Sep 28, 2023 - Sale 2646

Sale 2646 - Lot 135

Price Realized: $ 3,000
?Final Price Realized includes Buyer’s Premium added to Hammer Price
Estimate: $ 1,500 - $ 2,500
(CIVIL WAR--NAVY.) Henry M. Lowe. Diary aboard the blockade gunboat Penobscot, collecting prizes and contrabands, and doling out grog. 115 manuscript diary pages. 12mo, original full calf, worn and singed, front board detached, partly illegible inscription on front board; moderate dampstaining to contents. Various places, 1 August to 16 December 1862

Additional Details

Henry Martin Lowe (1840-1907) of Rockport, MA served as the paymaster's steward aboard the gunboat USS Penobscot. The ship spent most of this period along the North Carolina coast on blockade duty.

The diary begins on 1 August with the spotting of the sloop Lizzie off New Inlet. It raised first the British and then the American flag. The captain did not believe their story of being bound for Baltimore: "They were into the wind when we saw them and the wind was fair for Baltimore. There was five men on board. The three seamen (young fellows) seem well contented with the change, but the Capt. and the mate are sulky fellows. . . . We now have them on board as prisoners." On 22 October they took another prize, the Robert Burns off Cape Fear: "We was soon near enough to open fire on her from the twenty-pound Parrott gun. She then hoisted the English flag and came too for us. The Capt. says 'The English flag is played out on this coast, she is my prize.'" Lowe describes the complex process of dividing the prize money and then paying off those crew members assigned to bring the prize into port. On 2 November, the blockade runner Pathfinder was chased to shore during a storm. Its crew got away, but the ship was found to have a British flag and a cargo of shoes, oil, and hardware. Because of the weather, "it was so rough that we could not get her off. At 6 o'clock she was set on fire."

As with many Union vessels plying the Southern waterways, the Penobscot sometimes encountered refugees from slavery. On 23 September, "a lot of contrabands hove in sight. They was in a small boat. . . . They are the best-looking ones I ever seen. . . . They have every quantity of clothes, some of which are very good ones. All of them have good trades. One of them had a seven-barralled revolver, another a dirk & pistol. One had a lot of silver ($48.00) and any quantity of Confederate money, another had a gold watch and chain." On 29 September: "The men and contrabands are now on deck haveing a dance, and once in a while a song. The contrabands are very well contented with the change. They are now thank God free men." One of these men almost died in a storm on 26 November: "We shipped a heavy sea, carrying away with it the head boards. Lewis McCrea (contraband) was in the head at the time, washing out spit boxes, two of which was washed overboard, and he was thrown from one end of the forecastle to the other."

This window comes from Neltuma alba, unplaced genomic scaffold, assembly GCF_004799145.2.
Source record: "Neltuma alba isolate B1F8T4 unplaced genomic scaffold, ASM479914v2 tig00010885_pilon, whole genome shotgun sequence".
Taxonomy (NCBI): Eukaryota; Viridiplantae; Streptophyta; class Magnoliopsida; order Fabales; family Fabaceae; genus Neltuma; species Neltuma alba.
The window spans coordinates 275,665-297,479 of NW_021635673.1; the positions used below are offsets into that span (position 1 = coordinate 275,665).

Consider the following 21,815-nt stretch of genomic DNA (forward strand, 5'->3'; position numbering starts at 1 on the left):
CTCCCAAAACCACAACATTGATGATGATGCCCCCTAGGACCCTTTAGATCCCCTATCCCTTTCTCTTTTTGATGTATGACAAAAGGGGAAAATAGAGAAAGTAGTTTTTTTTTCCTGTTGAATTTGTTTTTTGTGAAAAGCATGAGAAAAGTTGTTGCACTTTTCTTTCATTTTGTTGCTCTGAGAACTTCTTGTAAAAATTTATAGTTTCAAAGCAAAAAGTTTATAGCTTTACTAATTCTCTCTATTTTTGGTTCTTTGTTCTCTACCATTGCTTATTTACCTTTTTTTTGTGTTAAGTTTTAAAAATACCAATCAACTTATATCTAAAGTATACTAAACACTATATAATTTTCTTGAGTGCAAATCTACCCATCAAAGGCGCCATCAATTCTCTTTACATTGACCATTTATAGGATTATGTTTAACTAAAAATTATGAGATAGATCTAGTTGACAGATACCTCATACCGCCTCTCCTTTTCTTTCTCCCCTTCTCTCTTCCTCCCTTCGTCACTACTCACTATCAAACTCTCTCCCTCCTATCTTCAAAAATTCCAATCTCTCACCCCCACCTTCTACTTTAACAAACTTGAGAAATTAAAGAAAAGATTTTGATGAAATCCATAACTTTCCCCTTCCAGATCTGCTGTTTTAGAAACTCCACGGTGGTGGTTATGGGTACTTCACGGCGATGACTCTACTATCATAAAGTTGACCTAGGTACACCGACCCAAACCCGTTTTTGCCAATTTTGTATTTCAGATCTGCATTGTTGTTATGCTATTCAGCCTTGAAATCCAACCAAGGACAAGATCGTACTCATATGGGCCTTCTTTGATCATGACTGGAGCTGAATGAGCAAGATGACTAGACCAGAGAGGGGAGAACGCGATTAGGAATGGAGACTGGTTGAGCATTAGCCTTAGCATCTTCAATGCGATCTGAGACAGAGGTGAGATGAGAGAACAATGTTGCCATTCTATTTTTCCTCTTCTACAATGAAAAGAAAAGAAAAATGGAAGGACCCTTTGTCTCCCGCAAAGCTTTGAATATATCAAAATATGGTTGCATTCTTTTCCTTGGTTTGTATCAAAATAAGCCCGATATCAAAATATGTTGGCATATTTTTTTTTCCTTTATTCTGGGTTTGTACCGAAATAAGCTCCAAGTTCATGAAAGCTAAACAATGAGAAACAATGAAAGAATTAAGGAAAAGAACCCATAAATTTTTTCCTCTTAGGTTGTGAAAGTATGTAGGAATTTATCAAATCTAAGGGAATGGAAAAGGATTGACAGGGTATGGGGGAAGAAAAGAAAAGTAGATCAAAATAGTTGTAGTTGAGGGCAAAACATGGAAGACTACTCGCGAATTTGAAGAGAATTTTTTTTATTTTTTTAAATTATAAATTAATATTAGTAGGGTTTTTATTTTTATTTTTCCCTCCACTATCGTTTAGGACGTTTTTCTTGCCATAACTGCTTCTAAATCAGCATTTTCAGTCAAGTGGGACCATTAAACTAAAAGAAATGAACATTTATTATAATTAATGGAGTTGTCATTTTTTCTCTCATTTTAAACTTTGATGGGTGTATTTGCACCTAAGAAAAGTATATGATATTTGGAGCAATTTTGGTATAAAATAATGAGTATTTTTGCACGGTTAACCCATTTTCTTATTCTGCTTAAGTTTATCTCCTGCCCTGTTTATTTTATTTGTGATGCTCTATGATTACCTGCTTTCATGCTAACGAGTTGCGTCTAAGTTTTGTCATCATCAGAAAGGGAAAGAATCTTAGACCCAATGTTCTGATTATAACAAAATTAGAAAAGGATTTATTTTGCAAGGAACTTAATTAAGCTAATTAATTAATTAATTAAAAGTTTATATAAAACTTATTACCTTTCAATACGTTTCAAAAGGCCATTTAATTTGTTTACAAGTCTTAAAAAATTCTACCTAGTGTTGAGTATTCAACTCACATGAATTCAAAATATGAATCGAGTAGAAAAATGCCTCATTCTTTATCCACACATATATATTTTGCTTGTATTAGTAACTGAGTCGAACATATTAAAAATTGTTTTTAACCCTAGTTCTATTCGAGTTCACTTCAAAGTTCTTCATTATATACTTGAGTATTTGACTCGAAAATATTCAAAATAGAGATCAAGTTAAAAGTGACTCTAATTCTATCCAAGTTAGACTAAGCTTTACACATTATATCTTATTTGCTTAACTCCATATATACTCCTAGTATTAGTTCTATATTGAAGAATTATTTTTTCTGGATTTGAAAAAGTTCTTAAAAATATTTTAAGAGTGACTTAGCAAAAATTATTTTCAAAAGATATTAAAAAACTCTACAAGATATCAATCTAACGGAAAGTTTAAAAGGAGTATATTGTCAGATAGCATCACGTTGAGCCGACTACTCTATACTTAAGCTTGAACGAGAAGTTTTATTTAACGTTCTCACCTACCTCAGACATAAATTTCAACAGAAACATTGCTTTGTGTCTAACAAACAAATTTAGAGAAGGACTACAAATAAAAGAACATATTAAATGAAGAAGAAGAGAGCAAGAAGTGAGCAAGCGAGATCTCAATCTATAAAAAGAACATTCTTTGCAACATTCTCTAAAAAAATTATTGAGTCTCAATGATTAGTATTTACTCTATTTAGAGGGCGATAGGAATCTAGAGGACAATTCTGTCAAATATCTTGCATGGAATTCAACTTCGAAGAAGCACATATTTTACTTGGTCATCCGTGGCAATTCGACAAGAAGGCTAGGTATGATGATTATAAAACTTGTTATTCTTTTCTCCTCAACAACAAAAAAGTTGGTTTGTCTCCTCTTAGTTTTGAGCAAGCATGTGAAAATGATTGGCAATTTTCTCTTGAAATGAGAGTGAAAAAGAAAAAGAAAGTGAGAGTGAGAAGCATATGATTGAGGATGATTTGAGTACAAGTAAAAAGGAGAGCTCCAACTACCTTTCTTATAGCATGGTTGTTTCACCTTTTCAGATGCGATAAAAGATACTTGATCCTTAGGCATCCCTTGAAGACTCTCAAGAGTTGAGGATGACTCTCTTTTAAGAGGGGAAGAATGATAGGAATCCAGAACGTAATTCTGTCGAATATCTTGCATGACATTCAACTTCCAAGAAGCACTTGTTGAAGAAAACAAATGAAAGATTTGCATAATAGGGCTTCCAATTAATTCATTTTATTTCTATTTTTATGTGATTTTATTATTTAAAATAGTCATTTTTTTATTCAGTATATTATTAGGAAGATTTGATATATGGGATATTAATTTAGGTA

Lowe's diary is filled with plenty of other interesting shipboard details: desertions, prisoners, conflicts, and heavy weather. On 21 September he describes with apparent fascination and horror a beast caught by a crewman, most likely a hammerhead shark. Yet more horrifying to some of the crew was on 31 August: "The Capt. read the new act passed by Congress, abolishing liquor from the Navy. He then made a few remarks, stating that he should enforce it vigorously, but said he, 'I will give you the last chance today.'. . . The Capt. of the fore castle Thomas Brannon asked me to let him issue it out. Brannon gave the men their grog as fast as I called them up. Some got two lots. As it was the last chance, I thought I would not say anything. . . . The tub was then washed out and put away, some of the men saying that they was glad of it, others cursing the men that done it."

After the war, Lowe returned to his wife in Rockport, worked as a fisherman, and raised several children.